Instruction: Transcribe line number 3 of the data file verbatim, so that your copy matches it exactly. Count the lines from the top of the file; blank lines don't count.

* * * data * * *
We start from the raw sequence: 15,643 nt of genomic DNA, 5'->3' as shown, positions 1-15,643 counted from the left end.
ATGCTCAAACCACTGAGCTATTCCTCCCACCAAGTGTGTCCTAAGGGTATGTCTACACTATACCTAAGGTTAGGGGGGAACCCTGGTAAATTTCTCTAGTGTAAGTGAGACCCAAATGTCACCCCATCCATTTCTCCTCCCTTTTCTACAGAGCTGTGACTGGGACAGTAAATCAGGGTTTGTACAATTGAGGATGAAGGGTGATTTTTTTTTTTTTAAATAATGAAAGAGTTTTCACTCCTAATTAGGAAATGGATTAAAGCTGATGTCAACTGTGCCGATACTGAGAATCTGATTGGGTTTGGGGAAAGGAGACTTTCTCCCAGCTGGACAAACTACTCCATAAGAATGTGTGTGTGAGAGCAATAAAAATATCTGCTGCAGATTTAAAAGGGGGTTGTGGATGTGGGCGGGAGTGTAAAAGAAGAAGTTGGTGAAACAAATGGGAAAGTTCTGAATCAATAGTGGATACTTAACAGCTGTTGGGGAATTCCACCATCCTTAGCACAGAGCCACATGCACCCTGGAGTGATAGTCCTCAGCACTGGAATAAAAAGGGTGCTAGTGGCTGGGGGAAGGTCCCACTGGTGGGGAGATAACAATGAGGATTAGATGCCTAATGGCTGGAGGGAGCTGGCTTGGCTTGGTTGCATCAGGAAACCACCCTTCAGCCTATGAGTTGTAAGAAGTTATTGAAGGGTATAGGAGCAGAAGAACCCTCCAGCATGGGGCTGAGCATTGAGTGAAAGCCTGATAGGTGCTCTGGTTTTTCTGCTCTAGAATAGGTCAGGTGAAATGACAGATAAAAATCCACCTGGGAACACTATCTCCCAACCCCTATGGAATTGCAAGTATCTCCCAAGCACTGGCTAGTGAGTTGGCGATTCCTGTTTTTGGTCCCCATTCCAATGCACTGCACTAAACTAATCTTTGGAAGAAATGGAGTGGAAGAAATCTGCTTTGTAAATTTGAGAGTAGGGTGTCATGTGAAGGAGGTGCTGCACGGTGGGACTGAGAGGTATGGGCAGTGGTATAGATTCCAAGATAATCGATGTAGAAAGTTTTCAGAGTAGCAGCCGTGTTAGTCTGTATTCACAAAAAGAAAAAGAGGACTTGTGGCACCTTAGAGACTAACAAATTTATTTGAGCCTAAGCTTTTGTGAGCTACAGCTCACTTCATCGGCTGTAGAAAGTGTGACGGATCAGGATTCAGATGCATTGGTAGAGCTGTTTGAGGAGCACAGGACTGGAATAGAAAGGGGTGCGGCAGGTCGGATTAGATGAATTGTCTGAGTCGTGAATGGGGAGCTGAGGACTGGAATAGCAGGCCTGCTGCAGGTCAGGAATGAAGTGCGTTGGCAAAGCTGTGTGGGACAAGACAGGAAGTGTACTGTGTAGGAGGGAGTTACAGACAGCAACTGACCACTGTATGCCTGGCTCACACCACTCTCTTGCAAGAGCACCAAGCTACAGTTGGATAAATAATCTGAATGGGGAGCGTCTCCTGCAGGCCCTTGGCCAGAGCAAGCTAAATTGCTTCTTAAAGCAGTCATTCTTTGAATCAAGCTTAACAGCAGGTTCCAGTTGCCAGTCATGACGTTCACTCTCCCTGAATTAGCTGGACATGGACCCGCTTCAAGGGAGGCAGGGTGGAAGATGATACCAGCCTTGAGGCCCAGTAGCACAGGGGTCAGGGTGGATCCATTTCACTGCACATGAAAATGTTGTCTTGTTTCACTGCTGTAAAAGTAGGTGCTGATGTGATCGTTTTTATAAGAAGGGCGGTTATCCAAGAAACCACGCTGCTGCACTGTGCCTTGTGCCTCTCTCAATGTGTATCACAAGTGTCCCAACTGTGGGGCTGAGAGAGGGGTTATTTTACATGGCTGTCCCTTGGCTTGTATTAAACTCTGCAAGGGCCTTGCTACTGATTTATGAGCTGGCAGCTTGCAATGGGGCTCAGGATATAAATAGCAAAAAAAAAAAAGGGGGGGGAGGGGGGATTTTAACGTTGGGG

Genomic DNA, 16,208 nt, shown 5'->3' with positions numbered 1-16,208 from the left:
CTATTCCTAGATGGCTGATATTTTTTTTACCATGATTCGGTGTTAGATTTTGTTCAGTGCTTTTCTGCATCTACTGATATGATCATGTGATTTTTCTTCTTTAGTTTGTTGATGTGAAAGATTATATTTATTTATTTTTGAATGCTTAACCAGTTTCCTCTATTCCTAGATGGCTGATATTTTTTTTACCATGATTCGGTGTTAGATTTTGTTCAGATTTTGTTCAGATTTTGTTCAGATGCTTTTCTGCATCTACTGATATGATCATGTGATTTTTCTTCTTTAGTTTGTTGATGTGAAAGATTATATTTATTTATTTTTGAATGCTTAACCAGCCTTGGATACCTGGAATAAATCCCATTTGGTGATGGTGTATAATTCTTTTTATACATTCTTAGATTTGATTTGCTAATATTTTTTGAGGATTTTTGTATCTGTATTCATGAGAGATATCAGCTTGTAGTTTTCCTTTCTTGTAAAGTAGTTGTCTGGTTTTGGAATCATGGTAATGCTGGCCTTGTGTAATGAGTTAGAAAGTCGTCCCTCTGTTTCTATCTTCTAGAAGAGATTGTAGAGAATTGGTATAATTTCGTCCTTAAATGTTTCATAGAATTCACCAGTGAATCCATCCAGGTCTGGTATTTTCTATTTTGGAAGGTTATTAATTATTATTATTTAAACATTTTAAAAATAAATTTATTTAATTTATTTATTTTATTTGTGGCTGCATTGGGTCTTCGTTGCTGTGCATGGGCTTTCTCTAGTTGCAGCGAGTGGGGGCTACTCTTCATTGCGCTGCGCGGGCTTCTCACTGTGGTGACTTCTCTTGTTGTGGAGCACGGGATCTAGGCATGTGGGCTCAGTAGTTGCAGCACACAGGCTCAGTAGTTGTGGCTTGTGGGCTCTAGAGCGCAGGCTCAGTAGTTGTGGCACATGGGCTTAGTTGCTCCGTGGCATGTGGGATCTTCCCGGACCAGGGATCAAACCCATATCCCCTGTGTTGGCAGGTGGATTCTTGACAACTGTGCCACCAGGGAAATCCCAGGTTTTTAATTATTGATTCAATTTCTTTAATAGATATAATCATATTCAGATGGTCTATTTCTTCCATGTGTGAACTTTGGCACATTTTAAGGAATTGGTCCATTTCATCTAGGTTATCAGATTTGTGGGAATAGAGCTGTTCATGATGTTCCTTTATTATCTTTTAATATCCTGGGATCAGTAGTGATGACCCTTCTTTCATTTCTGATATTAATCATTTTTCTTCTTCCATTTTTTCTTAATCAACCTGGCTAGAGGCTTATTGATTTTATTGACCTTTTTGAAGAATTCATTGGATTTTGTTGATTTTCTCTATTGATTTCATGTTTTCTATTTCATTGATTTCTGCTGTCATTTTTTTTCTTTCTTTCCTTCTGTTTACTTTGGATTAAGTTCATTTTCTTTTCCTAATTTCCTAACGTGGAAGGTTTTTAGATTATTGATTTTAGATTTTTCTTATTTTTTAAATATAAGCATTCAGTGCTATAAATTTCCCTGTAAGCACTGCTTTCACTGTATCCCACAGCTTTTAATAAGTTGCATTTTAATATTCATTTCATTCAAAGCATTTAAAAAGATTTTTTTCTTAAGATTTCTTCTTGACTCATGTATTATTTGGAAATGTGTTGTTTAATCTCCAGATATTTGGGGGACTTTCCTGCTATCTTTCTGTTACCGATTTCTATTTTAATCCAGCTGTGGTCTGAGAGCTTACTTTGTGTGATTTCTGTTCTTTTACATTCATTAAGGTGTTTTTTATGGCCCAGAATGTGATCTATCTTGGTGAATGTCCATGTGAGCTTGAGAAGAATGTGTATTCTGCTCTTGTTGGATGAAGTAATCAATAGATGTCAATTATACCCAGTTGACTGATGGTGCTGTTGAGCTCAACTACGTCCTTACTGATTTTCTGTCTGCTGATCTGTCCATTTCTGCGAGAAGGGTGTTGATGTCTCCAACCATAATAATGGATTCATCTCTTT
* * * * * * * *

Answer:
Genomic DNA, 16,208 nt, shown 5'->3' with positions numbered 1-16,208 from the left: